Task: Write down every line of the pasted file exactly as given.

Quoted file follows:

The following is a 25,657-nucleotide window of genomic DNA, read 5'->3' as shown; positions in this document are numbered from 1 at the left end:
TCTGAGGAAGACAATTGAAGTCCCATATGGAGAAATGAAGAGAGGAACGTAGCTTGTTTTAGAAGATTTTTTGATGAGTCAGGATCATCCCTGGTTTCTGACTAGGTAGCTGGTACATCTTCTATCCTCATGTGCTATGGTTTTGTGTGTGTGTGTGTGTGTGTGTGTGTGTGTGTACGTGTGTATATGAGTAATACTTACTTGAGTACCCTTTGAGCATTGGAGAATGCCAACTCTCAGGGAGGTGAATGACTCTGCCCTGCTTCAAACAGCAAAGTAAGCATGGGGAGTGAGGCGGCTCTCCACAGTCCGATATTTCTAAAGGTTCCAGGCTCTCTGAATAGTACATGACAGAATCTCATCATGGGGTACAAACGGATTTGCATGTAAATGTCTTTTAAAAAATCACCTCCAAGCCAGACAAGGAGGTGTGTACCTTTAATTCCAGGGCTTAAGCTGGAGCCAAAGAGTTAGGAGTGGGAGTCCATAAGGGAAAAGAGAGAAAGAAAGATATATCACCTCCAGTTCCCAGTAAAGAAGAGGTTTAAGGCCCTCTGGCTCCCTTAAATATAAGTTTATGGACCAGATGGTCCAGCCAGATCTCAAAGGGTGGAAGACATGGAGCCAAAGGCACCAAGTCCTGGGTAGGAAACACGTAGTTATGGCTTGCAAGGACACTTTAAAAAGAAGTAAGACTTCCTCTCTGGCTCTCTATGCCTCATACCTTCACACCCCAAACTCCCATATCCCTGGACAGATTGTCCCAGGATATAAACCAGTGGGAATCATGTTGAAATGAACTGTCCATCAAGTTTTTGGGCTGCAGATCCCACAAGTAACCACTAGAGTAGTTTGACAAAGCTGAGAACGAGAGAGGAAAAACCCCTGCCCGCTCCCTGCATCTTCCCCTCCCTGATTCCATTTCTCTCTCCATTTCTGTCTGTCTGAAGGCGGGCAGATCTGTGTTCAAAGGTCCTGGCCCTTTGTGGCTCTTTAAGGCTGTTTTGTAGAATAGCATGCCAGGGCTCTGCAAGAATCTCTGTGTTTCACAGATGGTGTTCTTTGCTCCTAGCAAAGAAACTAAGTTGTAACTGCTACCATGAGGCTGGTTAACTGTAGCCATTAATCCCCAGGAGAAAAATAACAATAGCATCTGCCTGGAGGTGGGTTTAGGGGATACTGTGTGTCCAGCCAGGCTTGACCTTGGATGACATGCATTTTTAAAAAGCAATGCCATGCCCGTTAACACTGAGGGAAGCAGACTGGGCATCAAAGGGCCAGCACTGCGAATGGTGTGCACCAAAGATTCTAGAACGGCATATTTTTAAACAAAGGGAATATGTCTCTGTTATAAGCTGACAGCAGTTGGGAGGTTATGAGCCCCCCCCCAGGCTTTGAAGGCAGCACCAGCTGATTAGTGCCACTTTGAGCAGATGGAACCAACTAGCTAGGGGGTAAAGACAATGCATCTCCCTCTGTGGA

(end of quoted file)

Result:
The following is a 25,657-nucleotide window of genomic DNA, read 5'->3' as shown; positions in this document are numbered from 1 at the left end:
TCTGAGGAAGACAATTGAAGTCCCATATGGAGAAATGAAGAGAGGAACGTAGCTTGTTTTAGAAGATTTTTTGATGAGTCAGGATCATCCCTGGTTTCTGACTAGGTAGCTGGTACATCTTCTATCCTCATGTGCTATGGTTTTGTGTGTGTGTGTGTGTGTGTGTGTGTGTGTGTACGTGTGTATATGAGTAATACTTACTTGAGTACCCTTTGAGCATTGGAGAATGCCAACTCTCAGGGAGGTGAATGACTCTGCCCTGCTTCAAACAGCAAAGTAAGCATGGGGAGTGAGGCGGCTCTCCACAGTCCGATATTTCTAAAGGTTCCAGGCTCTCTGAATAGTACATGACAGAATCTCATCATGGGGTACAAACGGATTTGCATGTAAATGTCTTTTAAAAAATCACCTCCAAGCCAGACAAGGAGGTGTGTACCTTTAATTCCAGGGCTTAAGCTGGAGCCAAAGAGTTAGGAGTGGGAGTCCATAAGGGAAAAGAGAGAAAGAAAGATATATCACCTCCAGTTCCCAGTAAAGAAGAGGTTTAAGGCCCTCTGGCTCCCTTAAATATAAGTTTATGGACCAGATGGTCCAGCCAGATCTCAAAGGGTGGAAGACATGGAGCCAAAGGCACCAAGTCCTGGGTAGGAAACACGTAGTTATGGCTTGCAAGGACACTTTAAAAAGAAGTAAGACTTCCTCTCTGGCTCTCTATGCCTCATACCTTCACACCCCAAACTCCCATATCCCTGGACAGATTGTCCCAGGATATAAACCAGTGGGAATCATGTTGAAATGAACTGTCCATCAAGTTTTTGGGCTGCAGATCCCACAAGTAACCACTAGAGTAGTTTGACAAAGCTGAGAACGAGAGAGGAAAAACCCCTGCCCGCTCCCTGCATCTTCCCCTCCCTGATTCCATTTCTCTCTCCATTTCTGTCTGTCTGAAGGCGGGCAGATCTGTGTTCAAAGGTCCTGGCCCTTTGTGGCTCTTTAAGGCTGTTTTGTAGAATAGCATGCCAGGGCTCTGCAAGAATCTCTGTGTTTCACAGATGGTGTTCTTTGCTCCTAGCAAAGAAACTAAGTTGTAACTGCTACCATGAGGCTGGTTAACTGTAGCCATTAATCCCCAGGAGAAAAATAACAATAGCATCTGCCTGGAGGTGGGTTTAGGGGATACTGTGTGTCCAGCCAGGCTTGACCTTGGATGACATGCATTTTTAAAAAGCAATGCCATGCCCGTTAACACTGAGGGAAGCAGACTGGGCATCAAAGGGCCAGCACTGCGAATGGTGTGCACCAAAGATTCTAGAACGGCATATTTTTAAACAAAGGGAATATGTCTCTGTTATAAGCTGACAGCAGTTGGGAGGTTATGAGCCCCCCCCCAGGCTTTGAAGGCAGCACCAGCTGATTAGTGCCACTTTGAGCAGATGGAACCAACTAGCTAGGGGGTAAAGACAATGCATCTCCCTCTGTGGA